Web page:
Friday, December 23, 2011

A short day

I was skipping ahead when I started into the deconstruction and (ostensible) reconstruction of the engine - there's actually some on-airplane work to do before that. This on-airplane work involves the installation of the electrical and electronic components that support the engine. The complexity of the components runs a century-wide gamut, from the stone-age starter relay all the way up to the solid state manifold pressure sensor for the Dynon computerized engine management display.

Today, though, it matters not how complex the innards of the components are; they all get bolted to the firewall the same way. How hard could that be? [Ominous foreshadowing organ music here...]

The weather was in the low 40's, which is cold in my current pre-acclimated state, but will soon be considered balmy. Once we spend a few months in the 20's, the 40's are going to feel great! I figured I'd have Pete come down and we'd get all of these pieces/parts installed before the weather realizes that it's officially winter now.

The electrical cycle starts at the power source which in this case is an Odyssey gel cell. Put it in the box and bolt it down:

Then the master relay gets bolted in. Two bolts, two washers, done. Nothing instills what will ultimately be proven to be a false sense of confidence like a part that fits right in, no pushing, shoving, trimming, tweaking, or swearing required.

The starter relay looked at first glance to be just as easy, albeit with slightly smaller bolts. Such was not the case: the holes don't align. The hole spacing on the relay is 1 11/16", the hole spacing on the firewall (mine, anyway) firewall is 1 7/16":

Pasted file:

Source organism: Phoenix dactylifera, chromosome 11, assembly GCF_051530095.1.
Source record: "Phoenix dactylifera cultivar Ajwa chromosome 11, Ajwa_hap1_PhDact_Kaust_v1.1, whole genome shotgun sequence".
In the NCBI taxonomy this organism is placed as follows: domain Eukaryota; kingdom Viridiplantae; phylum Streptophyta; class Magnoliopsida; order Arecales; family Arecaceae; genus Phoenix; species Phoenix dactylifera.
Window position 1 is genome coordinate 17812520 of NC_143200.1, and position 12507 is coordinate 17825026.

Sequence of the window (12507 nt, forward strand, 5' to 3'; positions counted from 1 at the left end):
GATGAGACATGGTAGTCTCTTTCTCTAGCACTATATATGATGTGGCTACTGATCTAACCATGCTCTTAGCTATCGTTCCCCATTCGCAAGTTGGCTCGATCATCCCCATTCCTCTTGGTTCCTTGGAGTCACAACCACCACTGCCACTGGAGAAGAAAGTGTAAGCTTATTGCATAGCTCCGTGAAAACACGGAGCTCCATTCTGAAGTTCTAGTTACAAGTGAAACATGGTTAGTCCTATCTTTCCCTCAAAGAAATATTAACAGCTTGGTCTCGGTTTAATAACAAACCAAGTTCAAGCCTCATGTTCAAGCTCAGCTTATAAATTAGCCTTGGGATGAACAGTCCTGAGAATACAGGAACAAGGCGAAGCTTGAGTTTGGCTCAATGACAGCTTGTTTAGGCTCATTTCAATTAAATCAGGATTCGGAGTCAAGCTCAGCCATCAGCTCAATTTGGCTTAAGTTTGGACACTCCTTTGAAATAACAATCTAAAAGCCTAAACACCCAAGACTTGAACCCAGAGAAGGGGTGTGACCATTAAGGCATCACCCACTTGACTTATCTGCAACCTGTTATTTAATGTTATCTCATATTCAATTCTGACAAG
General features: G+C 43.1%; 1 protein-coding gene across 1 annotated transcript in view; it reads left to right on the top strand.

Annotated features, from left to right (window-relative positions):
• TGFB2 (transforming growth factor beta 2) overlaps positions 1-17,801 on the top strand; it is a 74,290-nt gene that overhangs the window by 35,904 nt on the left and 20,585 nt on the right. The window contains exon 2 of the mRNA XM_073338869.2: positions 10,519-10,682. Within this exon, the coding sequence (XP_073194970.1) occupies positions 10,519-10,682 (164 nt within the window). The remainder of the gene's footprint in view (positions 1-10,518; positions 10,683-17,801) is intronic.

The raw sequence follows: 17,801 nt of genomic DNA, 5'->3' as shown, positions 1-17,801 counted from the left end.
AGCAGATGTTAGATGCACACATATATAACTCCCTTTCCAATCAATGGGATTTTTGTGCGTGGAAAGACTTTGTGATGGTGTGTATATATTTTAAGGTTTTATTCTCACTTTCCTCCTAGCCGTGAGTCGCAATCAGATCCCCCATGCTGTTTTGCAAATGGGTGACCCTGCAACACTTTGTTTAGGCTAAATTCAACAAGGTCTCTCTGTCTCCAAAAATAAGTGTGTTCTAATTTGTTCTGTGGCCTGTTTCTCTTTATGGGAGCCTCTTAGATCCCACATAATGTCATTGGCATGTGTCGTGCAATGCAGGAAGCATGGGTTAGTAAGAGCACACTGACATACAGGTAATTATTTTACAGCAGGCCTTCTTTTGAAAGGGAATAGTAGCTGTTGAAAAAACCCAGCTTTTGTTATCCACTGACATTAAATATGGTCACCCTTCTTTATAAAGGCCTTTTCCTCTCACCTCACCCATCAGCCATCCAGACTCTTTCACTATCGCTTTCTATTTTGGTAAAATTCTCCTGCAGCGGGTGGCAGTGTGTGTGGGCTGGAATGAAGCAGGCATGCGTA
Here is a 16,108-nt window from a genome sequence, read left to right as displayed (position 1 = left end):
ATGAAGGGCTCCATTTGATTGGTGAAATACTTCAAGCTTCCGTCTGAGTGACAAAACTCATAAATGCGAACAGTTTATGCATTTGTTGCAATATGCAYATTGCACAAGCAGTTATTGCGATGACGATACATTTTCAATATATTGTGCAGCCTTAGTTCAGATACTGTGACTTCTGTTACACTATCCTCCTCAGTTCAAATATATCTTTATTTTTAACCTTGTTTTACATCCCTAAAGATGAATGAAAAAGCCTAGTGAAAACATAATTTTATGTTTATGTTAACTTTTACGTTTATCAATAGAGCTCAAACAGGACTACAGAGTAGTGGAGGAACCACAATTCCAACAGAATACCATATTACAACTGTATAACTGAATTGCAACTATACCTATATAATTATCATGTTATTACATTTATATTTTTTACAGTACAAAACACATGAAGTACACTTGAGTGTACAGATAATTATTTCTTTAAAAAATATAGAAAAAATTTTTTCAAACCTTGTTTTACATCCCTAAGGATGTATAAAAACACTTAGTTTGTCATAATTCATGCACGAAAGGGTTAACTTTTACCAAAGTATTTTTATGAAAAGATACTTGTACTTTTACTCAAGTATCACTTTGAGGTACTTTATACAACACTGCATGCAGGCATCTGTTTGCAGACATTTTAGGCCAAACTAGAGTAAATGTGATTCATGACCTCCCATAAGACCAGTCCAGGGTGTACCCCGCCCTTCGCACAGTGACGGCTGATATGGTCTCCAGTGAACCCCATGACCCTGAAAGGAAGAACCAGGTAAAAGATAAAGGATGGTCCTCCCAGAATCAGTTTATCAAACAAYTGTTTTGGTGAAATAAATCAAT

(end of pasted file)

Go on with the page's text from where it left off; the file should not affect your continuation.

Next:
This was a real poser, but fortunately Van's tech support was open - I made my first ever call to them to get this resolved. This turns out to be a well-known problem. So well-known, in fact, that the tech person at Van's was shocked, shocked that I was just now tripping over it. Solved years ago, it was, through the expedient of mailing out an adapter plate and a sheet of instructions for everyone that they determined needed it.

I don't think I ever received one.  I told him that, but I get the feeling that he didn't believe me.  He could be right, of course, given my propensity for losing things that I sock away in the interest of "not losing them."  Either way, there's one in the mail now.  One of the things Van's is really good about is sending replacement stuff quickly (and at their cost!) when things like this come up.

Not that there's any rush; the lack of the adapter plate didn't really require that we stop work, but I was already getting cold, having failed to dress appropriately to the season, and was quite happy to call it a day after only an hour. I did go ahead and install the engine ground wires. I was more than a little surprised to see a wire this critical to the operation of, well, just about everything attached with a tiny little bolt and an even tinier nut, hidden well behind what will soon be a large oil tank. I was very surprised that a nutplate wasn't used, given the inaccessibility of the location. I hope I never have to remove this thing! It's possible (or likely, even) that a nutplate wouldn't provide a good enough ground.

Here is the instruction page for the adapter:


Torsten said...

THIS is supposed to be the ground connection for the whole system???? You gotta be kidding me! No wonder I've seen so many electronic issues on the VAF that eventually got traced down to ground problems. This is not best practices!
On another note, could you give me the measurement of the distance of those two bolts holding the starter relay? I want to see if I need the adapter plate as well, as I know I have never received anything outside of the kit from Van's.

DaveG said...

The holes in the relay are 1 11/16", the holes in the (mine, anyway) firewall are 1 7/16".

Anonymous said...

Dave, I have the new version firewall also and had the same issue. The Vans transfer plate pushed the starter contactor into the rudder support bracket, about a 1/4 inch lower then the position in your photo.

Anonymous said...

Based on forum posts, I ran another ground wire from the engine to this place. That has solved other folks electrical gremlins. There are unused threaded holes on the top of the cylinder heads that take an M5 metric bolt. I ran from the nearest to here, easier to do now. Bill H.

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